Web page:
Staffing co. owner sold OSHA training certificates under false pretenses
A federal jury in Atlanta has convicted a former co-owner of a staffing company of convincing job applicants they needed OSHA training certificates for positions that did not require them – and then selling them the certifications.
Erick Powell who operated the National Vocation Group, was convicted of wire fraud. A second defendant and co-owner, Ahmad McCormick, pleaded guilty to wire fraud on August 31, 2017.
The jobs didn't exist
“Powell and his co-defendant used their company to dupe hundreds of job-seekers into paying high fees for unnecessary training with the expectation of placement in jobs that did not exist,” said U.S. Attorney Byung J. “BJay” Pak. “The jury’s verdict is a strong message to other criminals that law enforcement will find and prosecute any person or company seeking to take advantage of the hard-working citizens of this district.”
“Erick Powell deceived victims into believing they were applying for legitimate jobs that required certain Occupational Safety and Health Administration certifications when, in fact, they were not. Powell and his co-conspirators used phony online job postings to lure unsuspecting applicants into fraudulently paying their company for unnecessary OSHA training certifications. We will continue to work with OSHA and our law enforcement partners to investigate those who prey on legitimate job seekers,” stated Rafiq Ahmad, Special Agent in Charge, Atlanta Regional Office, U.S. Department of Labor, Office of Inspector General.
According to U.S. Attorney Pak, the charges, and other information presented in court: Powell and Ahmad McCormick operated a fraudulent job-staffing company in Atlanta called National Vocation Group (NVG) from August 2015 through October 2015. Powell and McCormick used Indeed.com and ZipRecruiter.com to advertise open and available jobs in the housekeeping and maintenance industries that paid above-average wages. These advertisements falsely represented that NVG had existing contracts with commercial cleaning companies throughout the Atlanta area; that the jobs paid above-average wages of up to $17/hour; and that NVG could place its clients in these high-paying jobs.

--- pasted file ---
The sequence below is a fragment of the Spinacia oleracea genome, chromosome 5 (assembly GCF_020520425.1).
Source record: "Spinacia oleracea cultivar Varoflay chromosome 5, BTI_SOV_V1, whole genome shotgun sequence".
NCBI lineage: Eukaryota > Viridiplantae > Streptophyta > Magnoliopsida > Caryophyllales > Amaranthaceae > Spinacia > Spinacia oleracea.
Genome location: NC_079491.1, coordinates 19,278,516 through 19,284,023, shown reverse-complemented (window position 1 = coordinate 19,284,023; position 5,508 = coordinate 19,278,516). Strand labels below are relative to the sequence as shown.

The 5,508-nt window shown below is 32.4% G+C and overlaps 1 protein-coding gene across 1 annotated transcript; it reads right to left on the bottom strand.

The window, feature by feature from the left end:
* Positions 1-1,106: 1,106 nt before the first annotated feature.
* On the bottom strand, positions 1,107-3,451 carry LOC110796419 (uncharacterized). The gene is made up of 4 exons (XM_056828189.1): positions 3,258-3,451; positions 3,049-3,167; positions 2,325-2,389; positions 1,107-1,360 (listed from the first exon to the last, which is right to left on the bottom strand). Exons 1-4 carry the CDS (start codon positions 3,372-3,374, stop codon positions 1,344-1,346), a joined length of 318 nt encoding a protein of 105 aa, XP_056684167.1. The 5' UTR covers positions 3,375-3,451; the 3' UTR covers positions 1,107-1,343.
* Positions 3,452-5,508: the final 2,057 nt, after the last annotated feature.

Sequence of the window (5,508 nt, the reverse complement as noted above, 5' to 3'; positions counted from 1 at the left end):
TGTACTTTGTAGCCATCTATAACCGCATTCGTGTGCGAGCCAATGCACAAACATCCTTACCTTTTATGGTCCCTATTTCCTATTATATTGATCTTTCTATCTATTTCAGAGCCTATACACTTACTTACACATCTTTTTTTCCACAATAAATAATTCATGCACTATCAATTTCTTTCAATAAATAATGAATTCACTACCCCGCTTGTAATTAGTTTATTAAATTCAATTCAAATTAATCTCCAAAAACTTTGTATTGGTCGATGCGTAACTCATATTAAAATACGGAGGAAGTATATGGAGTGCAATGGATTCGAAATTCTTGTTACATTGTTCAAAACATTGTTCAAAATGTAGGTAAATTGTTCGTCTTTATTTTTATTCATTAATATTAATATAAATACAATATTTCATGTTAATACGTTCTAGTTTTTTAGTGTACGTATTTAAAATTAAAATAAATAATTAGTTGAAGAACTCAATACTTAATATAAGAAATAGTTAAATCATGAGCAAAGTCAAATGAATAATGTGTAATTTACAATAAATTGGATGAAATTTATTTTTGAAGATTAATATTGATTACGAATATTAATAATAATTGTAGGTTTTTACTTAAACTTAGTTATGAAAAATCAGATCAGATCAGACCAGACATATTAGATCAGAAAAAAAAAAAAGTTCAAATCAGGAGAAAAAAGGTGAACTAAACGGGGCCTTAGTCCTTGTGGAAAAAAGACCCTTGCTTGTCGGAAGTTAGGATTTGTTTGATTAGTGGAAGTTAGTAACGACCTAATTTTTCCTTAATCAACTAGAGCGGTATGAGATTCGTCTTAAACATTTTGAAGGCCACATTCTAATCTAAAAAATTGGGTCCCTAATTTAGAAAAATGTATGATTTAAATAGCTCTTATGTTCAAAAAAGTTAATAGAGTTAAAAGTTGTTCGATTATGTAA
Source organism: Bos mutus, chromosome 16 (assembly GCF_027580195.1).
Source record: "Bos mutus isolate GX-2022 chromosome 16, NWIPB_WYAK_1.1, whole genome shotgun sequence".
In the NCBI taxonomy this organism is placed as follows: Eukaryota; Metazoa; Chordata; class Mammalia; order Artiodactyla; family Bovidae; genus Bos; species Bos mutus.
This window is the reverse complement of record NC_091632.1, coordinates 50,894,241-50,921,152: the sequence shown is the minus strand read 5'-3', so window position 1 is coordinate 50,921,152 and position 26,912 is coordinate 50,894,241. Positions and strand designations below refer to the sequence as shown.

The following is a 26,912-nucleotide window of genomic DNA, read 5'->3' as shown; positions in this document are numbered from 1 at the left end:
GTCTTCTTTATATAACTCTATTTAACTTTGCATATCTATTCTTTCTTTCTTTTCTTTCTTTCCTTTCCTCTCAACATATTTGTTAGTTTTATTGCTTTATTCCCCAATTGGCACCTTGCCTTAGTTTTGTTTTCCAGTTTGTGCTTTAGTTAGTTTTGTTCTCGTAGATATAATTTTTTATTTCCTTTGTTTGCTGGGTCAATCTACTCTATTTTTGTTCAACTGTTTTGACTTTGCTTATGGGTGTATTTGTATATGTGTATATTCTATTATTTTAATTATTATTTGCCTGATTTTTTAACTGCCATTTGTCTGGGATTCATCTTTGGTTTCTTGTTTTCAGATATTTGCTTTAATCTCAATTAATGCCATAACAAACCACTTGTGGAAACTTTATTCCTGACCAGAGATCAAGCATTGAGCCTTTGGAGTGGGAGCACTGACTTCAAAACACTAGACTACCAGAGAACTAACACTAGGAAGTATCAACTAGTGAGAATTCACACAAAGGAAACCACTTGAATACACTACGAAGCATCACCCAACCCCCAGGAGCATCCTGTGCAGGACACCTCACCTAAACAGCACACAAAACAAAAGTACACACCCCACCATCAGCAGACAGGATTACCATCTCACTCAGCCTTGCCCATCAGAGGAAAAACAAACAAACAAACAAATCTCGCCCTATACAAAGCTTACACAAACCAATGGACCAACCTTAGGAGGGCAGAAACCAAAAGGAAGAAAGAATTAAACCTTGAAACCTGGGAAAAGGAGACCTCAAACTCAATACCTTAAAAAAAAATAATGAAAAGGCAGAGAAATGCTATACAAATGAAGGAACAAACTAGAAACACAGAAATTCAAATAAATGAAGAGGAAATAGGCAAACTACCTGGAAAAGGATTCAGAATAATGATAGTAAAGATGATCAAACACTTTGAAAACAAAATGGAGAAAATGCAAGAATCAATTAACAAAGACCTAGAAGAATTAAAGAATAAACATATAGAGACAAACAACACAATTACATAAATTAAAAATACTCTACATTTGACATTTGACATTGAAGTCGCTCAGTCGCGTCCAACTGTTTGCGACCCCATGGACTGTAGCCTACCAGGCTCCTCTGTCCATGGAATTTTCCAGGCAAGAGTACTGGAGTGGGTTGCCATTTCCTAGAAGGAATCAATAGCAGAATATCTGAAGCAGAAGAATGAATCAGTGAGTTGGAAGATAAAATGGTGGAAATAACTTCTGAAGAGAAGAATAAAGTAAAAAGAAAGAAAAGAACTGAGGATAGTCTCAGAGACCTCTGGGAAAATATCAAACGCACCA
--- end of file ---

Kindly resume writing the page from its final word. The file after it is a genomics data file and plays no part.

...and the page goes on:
They didn't get the jobs they were promised
When NVG’s job applicant clients were interviewed by Powell, McCormick, and other employees of NVG, the applicants were told that, to be hired for the advertised jobs, they would have to pay $349 for certain OSHA (Occupational Safety and Health Administration) training. The applicants were falsely told that federal law required housecleaning and maintenance workers to take the OSHA General Industries Course before starting work in the advertised jobs. Hundreds of applicants paid the $349 fee based on NVG’s false representations, and took the OSHA course as required, but none of those applicants received the high-paying jobs they were promised.
Several victims complained to law enforcement, and some notified local media outlets. NVG relocated its offices from downtown Atlanta to East Point, Georgia, where the company continued its fraudulent activities. The company eventually disbanded in mid-October 2015, although both McCormick and Powell continued operating other similar, fraudulent job-staffing companies after NVG ceased operating.
On October 25, 2016, a federal grand jury returned an indictment charging McCormick and Powell for wire fraud conspiracy and ten substantive wire fraud counts. On August 31, 2017, McCormick pled guilty to wire fraud conspiracy pursuant to a guilty plea agreement. On September 14, 2017, a federal grand jury returned a superseding indictment charging Powell with wire fraud conspiracy and three substantive counts of wire fraud. On December 11, 2017, after a four-day trial, a federal jury returned a verdict convicting Powell on one count of substantive wire fraud. The jury acquitted Powell on the other counts.
Up to 20 years in prison
Erick Powell, 29, of New Windsor, New York, and Ahmad McCormick, 31, of Brooklyn, New York, will be sentenced in early 2018. Both defendants face a statutory maximum penalty of 20 years of imprisonment. This case is being investigated by the U.S Department of Labor, Office of the Inspector General. The East Point Police Department also provided assistance. Assistant U.S. Attorneys John S. Ghose and Lynsey M. Barron are prosecuting the case.